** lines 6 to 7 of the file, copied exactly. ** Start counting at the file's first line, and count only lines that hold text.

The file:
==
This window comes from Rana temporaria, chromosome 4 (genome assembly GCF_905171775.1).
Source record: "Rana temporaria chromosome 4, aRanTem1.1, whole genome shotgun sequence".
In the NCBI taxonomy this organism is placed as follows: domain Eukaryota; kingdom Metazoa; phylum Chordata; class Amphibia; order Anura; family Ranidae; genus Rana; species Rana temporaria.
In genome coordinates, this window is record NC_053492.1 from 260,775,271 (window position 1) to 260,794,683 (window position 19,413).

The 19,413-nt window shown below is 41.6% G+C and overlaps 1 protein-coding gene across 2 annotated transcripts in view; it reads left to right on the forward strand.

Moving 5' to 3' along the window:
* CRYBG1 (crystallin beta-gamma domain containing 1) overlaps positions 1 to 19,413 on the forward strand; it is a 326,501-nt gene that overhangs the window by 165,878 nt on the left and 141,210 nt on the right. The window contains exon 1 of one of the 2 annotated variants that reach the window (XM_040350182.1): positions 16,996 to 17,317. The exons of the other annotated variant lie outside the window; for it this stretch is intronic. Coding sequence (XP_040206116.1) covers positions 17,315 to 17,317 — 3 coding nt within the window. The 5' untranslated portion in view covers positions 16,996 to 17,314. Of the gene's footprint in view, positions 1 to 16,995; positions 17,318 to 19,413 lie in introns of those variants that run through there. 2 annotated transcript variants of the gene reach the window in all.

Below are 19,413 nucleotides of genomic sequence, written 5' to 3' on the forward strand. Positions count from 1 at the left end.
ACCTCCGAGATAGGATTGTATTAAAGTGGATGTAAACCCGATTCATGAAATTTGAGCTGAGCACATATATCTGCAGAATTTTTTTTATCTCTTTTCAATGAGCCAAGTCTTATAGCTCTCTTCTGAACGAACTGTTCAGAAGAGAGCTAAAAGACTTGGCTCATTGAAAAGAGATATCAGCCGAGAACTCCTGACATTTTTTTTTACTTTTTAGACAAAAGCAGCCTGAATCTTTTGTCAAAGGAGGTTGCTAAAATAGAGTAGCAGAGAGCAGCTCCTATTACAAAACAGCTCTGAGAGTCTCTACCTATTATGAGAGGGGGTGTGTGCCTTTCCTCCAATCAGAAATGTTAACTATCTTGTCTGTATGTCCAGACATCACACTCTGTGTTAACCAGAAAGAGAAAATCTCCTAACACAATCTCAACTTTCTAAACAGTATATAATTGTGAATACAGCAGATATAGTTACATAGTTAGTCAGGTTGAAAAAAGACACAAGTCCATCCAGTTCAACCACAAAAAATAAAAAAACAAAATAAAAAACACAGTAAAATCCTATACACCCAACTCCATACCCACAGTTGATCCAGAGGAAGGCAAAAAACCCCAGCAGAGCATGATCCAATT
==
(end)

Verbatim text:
Moving 5' to 3' along the window:
* CRYBG1 (crystallin beta-gamma domain containing 1) overlaps positions 1 to 19,413 on the forward strand; it is a 326,501-nt gene that overhangs the window by 165,878 nt on the left and 141,210 nt on the right. The window contains exon 1 of one of the 2 annotated variants that reach the window (XM_040350182.1): positions 16,996 to 17,317. The exons of the other annotated variant lie outside the window; for it this stretch is intronic. Coding sequence (XP_040206116.1) covers positions 17,315 to 17,317 — 3 coding nt within the window. The 5' untranslated portion in view covers positions 16,996 to 17,314. Of the gene's footprint in view, positions 1 to 16,995; positions 17,318 to 19,413 lie in introns of those variants that run through there. 2 annotated transcript variants of the gene reach the window in all.